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I 'mFrankie De Sotoand I was born on the beautiful island of Puerto Rico. I graduated at the top of my class from the University of North Texas with a BA in Art and 2 minors in Marketing and Radio, Television, and Film. I have been doing graphic design for the past couple of years creating graphics for advertising, signs, brochures , and flyers but I decided to return to school to expand my knowledge into more new media applications such as web design, human /computer interaction, Flash animation and marketing communications. I graduated with an MFA in Arts & Technology at the University of Texas at Dallas. My current studies are focusing on social media and marketing communications which in part encouraged me to begin this blog as well as my love for Hispanic culture and online media practices.
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13 Responses to "The Difficulty That Is The Hispanic and Latino Labels"

  1. Jose Huitron says:

    Frankie, great post. The debate continues. Here is a post to an actual survey response from the PEW Hispanic Center

  2. Miguel A. Corona says:

    Your post is definitely on point. I have a “guest” blog coming up on this in a couple weeks via a college recruiting website. While Hispanics share a common language and cultural traits, we are not a monolithic group. Census forms are just an example of how challenging it is to categorize us into one ethnic group. Well done.

  3. Frankie De Soto says:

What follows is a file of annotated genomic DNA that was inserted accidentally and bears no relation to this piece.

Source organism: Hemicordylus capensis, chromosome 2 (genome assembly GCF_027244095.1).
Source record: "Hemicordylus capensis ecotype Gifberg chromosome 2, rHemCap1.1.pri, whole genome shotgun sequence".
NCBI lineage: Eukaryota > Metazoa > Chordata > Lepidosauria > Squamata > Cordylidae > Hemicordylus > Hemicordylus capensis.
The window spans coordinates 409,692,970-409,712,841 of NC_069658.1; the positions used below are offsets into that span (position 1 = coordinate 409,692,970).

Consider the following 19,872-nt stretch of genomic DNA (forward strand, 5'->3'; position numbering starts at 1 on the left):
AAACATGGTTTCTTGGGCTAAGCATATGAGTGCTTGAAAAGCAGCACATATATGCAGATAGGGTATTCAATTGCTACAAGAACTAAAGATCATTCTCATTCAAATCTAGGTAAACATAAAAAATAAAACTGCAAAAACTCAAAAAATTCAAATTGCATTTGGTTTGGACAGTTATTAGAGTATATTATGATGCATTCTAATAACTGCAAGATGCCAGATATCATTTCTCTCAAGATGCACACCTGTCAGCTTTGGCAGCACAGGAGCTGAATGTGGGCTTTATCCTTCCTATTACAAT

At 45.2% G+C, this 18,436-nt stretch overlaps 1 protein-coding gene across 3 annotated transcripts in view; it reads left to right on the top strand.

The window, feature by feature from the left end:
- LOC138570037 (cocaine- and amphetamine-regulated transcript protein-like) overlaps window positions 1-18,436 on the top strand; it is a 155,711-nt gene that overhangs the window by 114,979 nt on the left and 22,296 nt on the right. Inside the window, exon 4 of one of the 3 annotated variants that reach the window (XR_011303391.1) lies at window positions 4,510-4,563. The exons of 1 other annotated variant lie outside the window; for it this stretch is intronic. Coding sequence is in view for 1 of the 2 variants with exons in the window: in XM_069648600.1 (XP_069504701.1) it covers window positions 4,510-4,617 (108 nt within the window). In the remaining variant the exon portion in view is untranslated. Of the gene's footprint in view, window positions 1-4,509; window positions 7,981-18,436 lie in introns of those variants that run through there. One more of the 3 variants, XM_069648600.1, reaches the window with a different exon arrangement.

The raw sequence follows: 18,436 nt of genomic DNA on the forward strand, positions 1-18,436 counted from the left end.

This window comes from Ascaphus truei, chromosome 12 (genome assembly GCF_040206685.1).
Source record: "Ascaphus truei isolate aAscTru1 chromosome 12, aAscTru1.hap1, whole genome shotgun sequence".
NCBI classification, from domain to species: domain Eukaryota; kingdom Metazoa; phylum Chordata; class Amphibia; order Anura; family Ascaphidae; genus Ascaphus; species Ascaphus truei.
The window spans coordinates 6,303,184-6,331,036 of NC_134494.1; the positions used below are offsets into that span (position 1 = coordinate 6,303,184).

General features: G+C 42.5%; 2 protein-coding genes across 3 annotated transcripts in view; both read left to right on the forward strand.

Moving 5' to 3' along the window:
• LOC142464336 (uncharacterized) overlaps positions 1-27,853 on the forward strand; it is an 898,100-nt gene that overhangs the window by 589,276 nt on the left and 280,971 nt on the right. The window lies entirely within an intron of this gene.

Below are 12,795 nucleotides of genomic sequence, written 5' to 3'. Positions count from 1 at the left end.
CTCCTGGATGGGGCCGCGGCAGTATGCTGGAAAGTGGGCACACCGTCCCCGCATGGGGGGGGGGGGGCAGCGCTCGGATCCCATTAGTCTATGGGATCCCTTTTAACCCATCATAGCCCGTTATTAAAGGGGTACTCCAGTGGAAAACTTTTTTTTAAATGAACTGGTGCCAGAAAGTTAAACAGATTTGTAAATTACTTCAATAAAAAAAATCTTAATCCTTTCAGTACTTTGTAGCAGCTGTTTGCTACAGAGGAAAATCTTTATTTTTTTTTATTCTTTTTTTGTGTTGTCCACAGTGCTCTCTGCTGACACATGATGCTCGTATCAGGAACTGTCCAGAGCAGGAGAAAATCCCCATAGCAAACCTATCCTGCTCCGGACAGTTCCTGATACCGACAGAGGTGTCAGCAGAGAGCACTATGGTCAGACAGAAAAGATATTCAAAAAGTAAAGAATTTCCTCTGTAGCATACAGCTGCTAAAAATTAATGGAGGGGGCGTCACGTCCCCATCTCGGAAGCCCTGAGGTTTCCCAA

Thanks for the link Jose. Great information, I’m surprised by the outcome but like you said the debate continues on these labels.

  4. Chela says:

    Great post! Just as an aside, what many don’t seem to know is that the term “Hispanic” was created by a Mexican-American woman to refer to only those of us within the US:

  5. Mari D. Gonzalez says:

    No, the term “Hispanic” was first coined by Nixon for census purposes. On the other hand, the term “Hisapano” was preferred by New Mexicans to separate themselves from the “Indian looking poor and brown Mexican.” Mora at my blog: Saludos, Mari D. Gonzalez

  6. Mari D. Gonzalez says:

    Correction *Hispano* (not, Hisapano).

  7. Mari D. Gonzalez says:

    Thank you Frankie for following up. There is power in assuming the role of self-identification as oppose to let others name us. “What we name, we attempt to de-power” Mari D. Gonzalez, Consultant and Researcher.

  8. Frankie De Soto says:

    Thanks Miguel. You are absolutely correct. Hispanics living in the United States are a diverse group and that’s what makes it difficult when it comes to doing bureaucracy, administration and even marketing.

  9. Frankie De Soto says:

    Wow Chela, thanks for the research. I appreciate the link. Identifying ourselves is complex and at times confusing when it comes to certain situations like the census and hispanic marketing.

  10. Frankie De Soto says:

    Thanks for this collaborative discussion Mari, it’s been very enlightening. You are right on the money about self-identification. Each Spanish speaking group should be proud in establishing their national identity and not let others dictate how they should be grouped in. It’s been great doing research in this particular field and it really helped me understand more about the diverse Hispanic/Latino community through their culture, history, music and even food. I think if advertising and marketing agencies take more time in doing in depth study on this, it will make their campaigns more successful.

  11. Felisa Amara says:

    Thanks, appreciate it.

  12. P bass says: